Remember what it felt like when your teacher marked something as “incorrect” on your homework, but then the correction itself turned out to be incorrect? Well, millions of American taxpayers may feel like they’re in that very situation right now.
The Internal Revenue Service (IRS) has issued some 5 million “math error notices” that neglected to inform people of their full legal rights, according to an update from the Taxpayer Advocate Service this week. The letters, sent as a result of corrections the IRS made to people’s tax returns, made no mention of a key detail: that taxpayers only have 60 days to dispute the error in question.
“[O]mission of this critical piece of information was beyond just bad customer service; it was a clear infringement of a taxpayer’s right to be informed and right to a fair and just tax system,” the TAS writes in a blog post.
According to the TAS, the faulty letters were sent to taxpayers who claimed the Recovery Rebate Credit on their 2020 tax returns. The credit allowed people who didn’t get their first or second stimulus checks—or who didn’t get the full amounts—to claim them on their returns and receive them as part of a tax refund. As we wrote earlier this week, this option has caused a lot of confusion about eligibility, which has resulted in a lot of legitimate math errors.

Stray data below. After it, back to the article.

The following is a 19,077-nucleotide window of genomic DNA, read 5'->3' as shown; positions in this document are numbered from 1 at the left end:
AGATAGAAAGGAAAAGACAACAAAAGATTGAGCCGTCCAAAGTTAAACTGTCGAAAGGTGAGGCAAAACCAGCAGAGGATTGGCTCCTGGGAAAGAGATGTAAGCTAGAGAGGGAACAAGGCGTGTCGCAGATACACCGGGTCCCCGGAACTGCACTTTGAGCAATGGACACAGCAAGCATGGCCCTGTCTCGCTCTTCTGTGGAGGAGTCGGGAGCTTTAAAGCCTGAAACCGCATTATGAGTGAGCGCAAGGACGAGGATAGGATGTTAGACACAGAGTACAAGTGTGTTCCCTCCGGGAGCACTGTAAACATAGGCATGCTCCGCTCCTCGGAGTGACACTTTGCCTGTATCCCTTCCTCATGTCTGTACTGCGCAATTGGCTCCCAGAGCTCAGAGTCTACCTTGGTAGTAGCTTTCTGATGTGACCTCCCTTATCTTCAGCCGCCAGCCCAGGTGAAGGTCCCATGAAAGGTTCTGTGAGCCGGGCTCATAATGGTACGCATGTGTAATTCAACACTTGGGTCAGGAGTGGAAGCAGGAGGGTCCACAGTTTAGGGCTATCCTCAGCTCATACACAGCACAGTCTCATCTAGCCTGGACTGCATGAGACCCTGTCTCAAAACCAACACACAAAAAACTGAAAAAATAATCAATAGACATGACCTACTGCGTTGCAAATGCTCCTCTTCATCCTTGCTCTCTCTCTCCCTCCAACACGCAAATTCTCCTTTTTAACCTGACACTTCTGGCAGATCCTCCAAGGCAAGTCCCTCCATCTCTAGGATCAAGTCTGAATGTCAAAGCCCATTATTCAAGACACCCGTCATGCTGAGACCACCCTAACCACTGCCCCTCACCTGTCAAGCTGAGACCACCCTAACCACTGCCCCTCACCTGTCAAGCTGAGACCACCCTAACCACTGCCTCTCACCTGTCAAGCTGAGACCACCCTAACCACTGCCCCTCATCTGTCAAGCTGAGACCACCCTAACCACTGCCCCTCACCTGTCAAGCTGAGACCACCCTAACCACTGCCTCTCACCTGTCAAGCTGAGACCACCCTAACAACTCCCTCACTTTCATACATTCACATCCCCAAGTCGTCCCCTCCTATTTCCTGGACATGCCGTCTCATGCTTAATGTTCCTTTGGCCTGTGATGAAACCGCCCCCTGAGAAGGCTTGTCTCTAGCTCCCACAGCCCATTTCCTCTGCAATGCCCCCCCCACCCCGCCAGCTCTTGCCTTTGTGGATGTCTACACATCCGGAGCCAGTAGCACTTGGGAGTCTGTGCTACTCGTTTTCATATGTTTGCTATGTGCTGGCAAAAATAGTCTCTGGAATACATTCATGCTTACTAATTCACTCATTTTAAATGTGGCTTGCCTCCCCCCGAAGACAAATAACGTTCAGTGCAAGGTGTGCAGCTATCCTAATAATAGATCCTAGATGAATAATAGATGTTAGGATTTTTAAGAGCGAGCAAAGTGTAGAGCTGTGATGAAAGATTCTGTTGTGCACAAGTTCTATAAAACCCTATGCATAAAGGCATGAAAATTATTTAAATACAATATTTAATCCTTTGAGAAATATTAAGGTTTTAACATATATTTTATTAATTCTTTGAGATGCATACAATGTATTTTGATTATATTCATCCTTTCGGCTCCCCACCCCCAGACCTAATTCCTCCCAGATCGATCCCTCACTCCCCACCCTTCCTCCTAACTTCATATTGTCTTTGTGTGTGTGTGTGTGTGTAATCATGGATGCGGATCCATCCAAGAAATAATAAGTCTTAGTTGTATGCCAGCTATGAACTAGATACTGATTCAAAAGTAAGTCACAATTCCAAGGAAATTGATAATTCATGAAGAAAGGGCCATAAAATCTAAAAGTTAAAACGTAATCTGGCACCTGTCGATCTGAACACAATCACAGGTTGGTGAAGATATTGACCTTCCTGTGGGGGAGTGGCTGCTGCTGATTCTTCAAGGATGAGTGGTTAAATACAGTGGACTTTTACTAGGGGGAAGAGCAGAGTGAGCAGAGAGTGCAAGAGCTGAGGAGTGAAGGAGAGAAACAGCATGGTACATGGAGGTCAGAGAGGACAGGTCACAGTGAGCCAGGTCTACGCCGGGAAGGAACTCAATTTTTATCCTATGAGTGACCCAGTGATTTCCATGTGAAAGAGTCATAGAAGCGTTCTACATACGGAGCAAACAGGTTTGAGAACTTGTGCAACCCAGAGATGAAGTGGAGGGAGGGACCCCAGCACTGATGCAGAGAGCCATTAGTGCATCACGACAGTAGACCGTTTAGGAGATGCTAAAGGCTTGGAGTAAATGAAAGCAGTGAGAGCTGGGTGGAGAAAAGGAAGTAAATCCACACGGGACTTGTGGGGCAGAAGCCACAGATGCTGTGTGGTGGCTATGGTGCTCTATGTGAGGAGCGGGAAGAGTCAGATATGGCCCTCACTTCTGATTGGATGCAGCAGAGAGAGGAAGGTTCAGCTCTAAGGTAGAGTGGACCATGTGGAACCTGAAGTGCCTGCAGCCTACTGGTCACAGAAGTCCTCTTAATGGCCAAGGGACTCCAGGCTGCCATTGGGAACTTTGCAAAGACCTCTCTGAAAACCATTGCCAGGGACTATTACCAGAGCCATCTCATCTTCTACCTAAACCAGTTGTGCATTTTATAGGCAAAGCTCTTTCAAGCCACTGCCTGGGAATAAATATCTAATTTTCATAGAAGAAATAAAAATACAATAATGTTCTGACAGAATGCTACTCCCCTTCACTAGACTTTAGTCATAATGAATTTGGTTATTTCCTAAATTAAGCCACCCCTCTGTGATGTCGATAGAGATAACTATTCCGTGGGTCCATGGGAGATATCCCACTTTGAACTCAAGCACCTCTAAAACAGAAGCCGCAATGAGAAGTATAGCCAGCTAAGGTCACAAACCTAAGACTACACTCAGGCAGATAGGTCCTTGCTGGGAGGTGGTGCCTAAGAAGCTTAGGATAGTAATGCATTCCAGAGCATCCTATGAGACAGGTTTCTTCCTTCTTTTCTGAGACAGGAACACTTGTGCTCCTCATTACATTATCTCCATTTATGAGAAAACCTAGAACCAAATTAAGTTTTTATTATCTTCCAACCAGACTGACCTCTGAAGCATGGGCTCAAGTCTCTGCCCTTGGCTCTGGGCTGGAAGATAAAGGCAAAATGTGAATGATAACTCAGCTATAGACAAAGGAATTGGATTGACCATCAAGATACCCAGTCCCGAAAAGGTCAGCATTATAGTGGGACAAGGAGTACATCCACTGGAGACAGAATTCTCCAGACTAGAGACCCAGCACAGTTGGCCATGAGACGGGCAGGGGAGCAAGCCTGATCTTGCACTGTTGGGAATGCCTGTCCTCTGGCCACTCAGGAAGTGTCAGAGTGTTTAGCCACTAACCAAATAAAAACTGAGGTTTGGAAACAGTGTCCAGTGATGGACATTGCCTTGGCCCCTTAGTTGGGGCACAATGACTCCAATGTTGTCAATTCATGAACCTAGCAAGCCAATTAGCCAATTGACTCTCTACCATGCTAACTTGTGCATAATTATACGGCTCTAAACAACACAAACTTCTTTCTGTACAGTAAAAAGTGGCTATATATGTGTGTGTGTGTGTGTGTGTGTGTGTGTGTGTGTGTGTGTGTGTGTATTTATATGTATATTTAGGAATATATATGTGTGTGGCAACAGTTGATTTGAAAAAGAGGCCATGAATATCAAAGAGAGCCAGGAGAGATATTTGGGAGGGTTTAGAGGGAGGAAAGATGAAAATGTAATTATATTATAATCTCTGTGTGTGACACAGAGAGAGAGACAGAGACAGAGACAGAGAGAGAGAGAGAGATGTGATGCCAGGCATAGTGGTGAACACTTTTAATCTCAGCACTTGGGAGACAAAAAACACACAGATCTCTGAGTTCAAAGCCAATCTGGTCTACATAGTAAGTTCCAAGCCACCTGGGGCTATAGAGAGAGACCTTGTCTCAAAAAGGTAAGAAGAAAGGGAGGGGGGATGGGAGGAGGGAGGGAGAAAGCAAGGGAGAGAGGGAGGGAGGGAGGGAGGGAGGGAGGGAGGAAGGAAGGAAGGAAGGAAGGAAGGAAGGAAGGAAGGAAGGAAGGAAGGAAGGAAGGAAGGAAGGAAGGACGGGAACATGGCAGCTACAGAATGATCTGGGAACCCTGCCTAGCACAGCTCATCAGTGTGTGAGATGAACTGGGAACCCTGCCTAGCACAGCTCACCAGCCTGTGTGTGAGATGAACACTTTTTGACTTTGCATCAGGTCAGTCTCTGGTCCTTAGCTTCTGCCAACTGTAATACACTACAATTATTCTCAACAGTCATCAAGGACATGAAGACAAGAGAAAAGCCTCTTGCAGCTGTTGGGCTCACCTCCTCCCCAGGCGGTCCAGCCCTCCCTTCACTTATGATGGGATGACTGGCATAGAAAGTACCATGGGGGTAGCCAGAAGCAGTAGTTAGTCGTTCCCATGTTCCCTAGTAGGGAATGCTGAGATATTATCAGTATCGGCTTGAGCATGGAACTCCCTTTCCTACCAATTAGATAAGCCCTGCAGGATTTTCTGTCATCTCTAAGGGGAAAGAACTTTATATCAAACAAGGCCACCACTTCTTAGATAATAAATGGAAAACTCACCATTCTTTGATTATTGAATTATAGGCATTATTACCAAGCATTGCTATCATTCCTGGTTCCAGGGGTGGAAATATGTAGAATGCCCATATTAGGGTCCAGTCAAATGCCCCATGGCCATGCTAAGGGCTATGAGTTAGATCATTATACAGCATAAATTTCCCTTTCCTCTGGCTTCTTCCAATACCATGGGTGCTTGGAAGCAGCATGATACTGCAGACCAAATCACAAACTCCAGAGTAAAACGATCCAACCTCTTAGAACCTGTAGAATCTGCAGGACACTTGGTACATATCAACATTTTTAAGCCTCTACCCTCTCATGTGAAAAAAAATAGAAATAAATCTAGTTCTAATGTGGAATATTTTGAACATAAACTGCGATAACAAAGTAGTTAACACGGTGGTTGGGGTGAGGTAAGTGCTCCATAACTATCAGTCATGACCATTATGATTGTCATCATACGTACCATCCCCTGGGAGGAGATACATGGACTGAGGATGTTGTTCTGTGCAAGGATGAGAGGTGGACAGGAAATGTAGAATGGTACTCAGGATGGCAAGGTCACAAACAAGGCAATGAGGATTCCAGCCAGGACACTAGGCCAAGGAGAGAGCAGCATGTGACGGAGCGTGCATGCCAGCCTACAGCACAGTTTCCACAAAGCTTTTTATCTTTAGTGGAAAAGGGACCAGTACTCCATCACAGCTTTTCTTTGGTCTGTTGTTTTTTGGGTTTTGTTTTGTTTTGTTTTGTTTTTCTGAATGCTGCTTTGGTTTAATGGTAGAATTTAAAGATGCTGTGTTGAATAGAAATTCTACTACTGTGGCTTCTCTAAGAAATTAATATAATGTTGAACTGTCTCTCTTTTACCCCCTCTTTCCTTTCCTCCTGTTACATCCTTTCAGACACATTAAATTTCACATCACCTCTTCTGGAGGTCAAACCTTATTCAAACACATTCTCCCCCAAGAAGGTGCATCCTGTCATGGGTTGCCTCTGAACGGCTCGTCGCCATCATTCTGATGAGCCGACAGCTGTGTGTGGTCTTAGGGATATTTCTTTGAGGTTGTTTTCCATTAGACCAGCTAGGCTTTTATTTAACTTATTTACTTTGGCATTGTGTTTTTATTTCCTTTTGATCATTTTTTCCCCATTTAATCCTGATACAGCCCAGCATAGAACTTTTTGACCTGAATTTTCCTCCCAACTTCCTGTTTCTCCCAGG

But if you received a math error notice from the IRS, you still have a right to dispute it within 60 days and request what’s known as an automatic abatement, during which time the IRS must reassess its correction. That’s why it’s critical that people be made aware of the 60-day window.
The notices in question are either a CP11 notice or a CP12 notice. As the TAS points out, these notices do not even include the term “math error” on them, so it’s just a confusing situation all around.
The good news is, the IRS is giving people who received one of these faulty letters more time. According to the TAS update, it will send supplemental notices to affected taxpayers and start the 60-day window over again with the new notices.
It’s important to note that even though the IRS should have informed people of the 60-day window, the math error notices it sent out are still valid. If you claimed the rebate credit in error—and it’s likely a lot of people did—disputing it is not going to do much good. You’ll still have to provide documentation to prove your eligibility.
That said, the IRS (clearly!) makes mistakes, too. If you’re eligible to receive that credit with your refund, and the IRS denies you one, you should consider your options. Check out the TAS blog post on the topic here, which explains your rights in full detail.